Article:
General News Sat, 31 Aug 2013

Ghana wins pink sheets battle

The battle of pink sheets has officially ended, and Ghana has emerged the victor.

This is particularly so because the losing side has conceded defeat, congratulated the victor and has decided not to file for a review of the court’s judgement.

Legal matters related to the petition officially came to a close on August 29, 2013 after eight months of what is now known as the “pink sheet war”.

In exactly four minutes 16 seconds, the Supreme Court settled the legal dispute pertaining to irregularities on 10,119 pink sheets (statement of poll and declaration of results form) and declared President John Dramani Mahama as the validly elected President of the Republic of Ghana.

The legal battle has officially ended because the contender of the presidency, Nana Addo Dankwa Akufo-Addo, has since accepted the decision of the court, though he expressed unhappiness with the decision.

In a 5-4 majority decision, the court dismissed the petitioners’ legal contest for the highest office of the land and maintained the status quo of President Mahama whose presidency has been under legal fire from December 9, 2012 till August 29, 2013 when the matter was finally settled.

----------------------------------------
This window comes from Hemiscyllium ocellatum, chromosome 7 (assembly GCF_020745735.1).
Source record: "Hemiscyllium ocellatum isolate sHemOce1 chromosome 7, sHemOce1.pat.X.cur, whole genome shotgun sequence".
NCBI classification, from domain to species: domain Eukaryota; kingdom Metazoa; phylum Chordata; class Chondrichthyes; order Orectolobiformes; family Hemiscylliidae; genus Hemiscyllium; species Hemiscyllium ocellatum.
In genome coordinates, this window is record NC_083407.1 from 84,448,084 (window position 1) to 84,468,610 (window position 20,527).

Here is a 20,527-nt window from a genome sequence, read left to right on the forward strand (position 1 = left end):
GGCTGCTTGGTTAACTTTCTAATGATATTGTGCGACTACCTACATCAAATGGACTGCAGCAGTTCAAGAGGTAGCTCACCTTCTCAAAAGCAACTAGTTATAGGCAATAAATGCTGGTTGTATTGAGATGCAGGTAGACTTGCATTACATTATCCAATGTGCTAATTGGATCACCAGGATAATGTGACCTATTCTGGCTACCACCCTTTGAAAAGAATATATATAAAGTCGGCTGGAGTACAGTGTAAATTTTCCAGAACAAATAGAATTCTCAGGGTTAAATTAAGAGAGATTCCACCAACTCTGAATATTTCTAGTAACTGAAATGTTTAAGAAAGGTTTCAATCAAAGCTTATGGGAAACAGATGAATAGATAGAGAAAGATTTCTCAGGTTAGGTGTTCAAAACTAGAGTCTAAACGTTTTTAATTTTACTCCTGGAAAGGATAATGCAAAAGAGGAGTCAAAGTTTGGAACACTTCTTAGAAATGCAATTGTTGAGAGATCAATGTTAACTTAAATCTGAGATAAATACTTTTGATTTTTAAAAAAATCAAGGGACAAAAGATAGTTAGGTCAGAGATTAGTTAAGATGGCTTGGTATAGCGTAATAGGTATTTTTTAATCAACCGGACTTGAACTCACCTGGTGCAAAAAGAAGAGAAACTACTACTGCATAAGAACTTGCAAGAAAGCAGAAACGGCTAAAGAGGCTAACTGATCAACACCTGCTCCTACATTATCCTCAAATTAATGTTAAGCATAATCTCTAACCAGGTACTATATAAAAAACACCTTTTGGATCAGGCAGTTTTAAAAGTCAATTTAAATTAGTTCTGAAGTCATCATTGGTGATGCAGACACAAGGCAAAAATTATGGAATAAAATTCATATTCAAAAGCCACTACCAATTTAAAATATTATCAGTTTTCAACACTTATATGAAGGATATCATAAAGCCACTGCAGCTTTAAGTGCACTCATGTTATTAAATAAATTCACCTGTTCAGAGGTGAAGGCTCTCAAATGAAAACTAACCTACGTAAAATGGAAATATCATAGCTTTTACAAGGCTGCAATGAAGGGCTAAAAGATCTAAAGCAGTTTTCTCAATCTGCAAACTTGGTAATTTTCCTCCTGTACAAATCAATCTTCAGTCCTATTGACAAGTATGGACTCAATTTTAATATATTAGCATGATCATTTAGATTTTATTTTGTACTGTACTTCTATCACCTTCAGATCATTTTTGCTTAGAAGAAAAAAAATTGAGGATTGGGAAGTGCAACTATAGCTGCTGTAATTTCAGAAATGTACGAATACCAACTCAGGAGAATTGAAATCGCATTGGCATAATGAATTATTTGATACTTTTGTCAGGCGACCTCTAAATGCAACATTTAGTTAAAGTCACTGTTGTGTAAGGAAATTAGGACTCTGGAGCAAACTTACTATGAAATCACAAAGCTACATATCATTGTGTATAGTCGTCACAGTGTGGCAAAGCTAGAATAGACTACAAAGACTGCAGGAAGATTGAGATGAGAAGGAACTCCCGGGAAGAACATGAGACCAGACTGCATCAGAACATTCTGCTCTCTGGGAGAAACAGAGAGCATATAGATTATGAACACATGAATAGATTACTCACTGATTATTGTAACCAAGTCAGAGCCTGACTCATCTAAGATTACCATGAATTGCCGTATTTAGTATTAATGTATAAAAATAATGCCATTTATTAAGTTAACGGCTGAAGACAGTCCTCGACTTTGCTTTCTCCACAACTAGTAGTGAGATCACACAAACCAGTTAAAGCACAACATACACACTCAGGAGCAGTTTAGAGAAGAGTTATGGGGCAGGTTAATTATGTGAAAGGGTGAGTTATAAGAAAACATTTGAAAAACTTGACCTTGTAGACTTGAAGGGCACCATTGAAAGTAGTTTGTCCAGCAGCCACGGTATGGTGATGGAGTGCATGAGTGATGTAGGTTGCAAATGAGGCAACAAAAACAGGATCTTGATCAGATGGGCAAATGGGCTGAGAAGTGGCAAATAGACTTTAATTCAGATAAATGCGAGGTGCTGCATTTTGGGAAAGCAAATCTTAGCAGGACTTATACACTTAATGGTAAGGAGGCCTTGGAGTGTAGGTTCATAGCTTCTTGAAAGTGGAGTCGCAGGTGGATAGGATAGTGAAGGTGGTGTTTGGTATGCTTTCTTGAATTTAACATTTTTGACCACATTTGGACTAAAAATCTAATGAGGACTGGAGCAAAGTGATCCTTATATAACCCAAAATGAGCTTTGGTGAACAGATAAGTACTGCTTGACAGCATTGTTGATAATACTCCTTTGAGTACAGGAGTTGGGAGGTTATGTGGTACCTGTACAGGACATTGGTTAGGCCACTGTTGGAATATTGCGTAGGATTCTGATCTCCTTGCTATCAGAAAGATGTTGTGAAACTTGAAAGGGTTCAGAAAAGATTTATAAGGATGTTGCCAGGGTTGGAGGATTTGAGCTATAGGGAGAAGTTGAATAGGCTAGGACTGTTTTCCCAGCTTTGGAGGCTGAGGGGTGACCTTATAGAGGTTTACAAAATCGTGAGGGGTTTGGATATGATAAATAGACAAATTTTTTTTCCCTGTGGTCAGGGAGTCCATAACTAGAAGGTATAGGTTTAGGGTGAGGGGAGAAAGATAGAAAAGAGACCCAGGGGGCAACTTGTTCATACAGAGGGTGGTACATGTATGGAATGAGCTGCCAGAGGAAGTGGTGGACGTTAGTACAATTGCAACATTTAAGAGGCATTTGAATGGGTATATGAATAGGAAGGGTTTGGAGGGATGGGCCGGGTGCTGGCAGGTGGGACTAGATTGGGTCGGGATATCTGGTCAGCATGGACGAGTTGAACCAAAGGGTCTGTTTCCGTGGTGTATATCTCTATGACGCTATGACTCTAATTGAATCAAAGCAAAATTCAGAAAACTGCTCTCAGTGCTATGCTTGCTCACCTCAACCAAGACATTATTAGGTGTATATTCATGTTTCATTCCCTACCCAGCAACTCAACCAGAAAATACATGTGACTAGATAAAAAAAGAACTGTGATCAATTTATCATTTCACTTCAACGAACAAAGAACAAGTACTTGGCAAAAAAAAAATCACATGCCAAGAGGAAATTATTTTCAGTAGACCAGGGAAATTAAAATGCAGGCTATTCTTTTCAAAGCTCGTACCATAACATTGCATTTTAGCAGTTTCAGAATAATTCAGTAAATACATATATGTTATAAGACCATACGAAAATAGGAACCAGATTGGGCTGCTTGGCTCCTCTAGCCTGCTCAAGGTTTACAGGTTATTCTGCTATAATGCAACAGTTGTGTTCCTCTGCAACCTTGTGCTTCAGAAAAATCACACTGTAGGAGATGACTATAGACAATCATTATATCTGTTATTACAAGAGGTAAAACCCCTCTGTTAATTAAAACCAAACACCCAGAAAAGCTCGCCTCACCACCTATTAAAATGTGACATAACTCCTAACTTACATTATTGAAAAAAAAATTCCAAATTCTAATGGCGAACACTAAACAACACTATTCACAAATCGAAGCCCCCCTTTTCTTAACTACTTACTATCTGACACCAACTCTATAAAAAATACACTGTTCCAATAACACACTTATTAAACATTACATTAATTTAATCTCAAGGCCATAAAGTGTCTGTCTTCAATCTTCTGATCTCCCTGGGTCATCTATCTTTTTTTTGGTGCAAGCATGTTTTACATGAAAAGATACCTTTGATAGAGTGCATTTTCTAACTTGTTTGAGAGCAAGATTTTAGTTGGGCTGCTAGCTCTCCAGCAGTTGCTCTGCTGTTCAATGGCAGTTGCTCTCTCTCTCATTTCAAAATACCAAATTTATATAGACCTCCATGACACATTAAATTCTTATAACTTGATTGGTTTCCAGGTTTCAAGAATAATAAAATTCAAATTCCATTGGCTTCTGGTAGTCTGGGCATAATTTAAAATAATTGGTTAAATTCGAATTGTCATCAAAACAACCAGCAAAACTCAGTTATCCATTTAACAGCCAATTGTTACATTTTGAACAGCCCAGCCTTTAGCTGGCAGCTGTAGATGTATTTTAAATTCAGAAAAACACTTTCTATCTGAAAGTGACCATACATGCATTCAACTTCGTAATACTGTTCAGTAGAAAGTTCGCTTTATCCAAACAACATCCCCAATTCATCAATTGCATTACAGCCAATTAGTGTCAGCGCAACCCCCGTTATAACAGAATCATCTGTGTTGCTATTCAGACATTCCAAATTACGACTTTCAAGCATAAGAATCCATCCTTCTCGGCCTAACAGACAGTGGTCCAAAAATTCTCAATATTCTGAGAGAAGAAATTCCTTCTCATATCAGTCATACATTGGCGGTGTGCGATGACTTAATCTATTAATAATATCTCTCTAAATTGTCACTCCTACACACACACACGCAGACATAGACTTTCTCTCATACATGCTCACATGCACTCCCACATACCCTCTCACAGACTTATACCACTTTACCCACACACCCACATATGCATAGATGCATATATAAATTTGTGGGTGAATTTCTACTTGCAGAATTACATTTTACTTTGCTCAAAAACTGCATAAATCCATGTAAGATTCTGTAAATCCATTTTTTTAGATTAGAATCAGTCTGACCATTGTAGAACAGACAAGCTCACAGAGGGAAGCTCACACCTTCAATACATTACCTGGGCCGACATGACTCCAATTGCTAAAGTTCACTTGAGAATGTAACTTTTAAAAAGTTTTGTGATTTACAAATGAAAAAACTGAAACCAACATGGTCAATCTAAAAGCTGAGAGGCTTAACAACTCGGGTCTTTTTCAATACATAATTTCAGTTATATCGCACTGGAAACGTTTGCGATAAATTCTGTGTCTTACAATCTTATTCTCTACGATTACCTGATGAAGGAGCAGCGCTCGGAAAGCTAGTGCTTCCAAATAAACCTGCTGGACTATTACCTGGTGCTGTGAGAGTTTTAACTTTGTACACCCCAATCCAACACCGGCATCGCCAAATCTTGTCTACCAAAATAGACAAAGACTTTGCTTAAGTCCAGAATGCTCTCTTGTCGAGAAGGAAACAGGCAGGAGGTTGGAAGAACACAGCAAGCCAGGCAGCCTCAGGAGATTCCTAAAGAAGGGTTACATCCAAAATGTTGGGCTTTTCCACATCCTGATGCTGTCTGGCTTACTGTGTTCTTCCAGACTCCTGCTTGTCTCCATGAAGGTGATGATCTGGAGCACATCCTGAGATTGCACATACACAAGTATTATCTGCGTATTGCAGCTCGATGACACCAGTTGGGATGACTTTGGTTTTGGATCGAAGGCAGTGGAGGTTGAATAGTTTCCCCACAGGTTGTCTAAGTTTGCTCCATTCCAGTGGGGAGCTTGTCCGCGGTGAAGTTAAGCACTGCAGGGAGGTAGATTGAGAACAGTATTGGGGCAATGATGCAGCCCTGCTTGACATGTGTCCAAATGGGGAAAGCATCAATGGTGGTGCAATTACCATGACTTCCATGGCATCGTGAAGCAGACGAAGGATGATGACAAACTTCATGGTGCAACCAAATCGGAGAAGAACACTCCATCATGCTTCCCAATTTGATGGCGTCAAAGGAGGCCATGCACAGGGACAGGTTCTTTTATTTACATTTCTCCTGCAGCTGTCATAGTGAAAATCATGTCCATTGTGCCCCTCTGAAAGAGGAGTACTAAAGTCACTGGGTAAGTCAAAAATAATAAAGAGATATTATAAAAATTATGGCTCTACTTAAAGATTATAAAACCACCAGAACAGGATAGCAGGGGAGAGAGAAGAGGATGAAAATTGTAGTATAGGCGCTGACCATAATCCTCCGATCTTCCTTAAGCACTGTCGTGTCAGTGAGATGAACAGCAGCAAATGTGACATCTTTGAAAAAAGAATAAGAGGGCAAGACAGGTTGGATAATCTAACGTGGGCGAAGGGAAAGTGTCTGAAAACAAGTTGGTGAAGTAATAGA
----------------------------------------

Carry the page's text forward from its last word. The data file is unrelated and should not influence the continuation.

Justices William Anam Atuguba, Mrs Justice Sophia Adinyira, Mr Justice Jones Victor M. Dotse, Mr Justice Paul Baffoe-Bonnie, Mr Justice N. S. Gbadegbe and Mrs Justice Vida Akoto-Bamfo in an “overall” decision dismissed the petitioners claims for the annulment of a total of 3,931,339 due to electoral irregularities in the December 7 and 8, 2012 presidential election.

The dissenting justices who held the view that there were issues to be settled with allegations of over-voting, absence of presiding officers’ signature and voting without biometric verification are Mr Justice Julius Ansah, Ms Justice Rose Constance Owusu and Mr Justice Anin Yeboah.

They held the view that the votes affected by these allegations must be annulled and a re-run held.

But the court unanimously dismissed the claims relating to duplicate serial numbers, duplicate polling station codes, and unknown polling stations.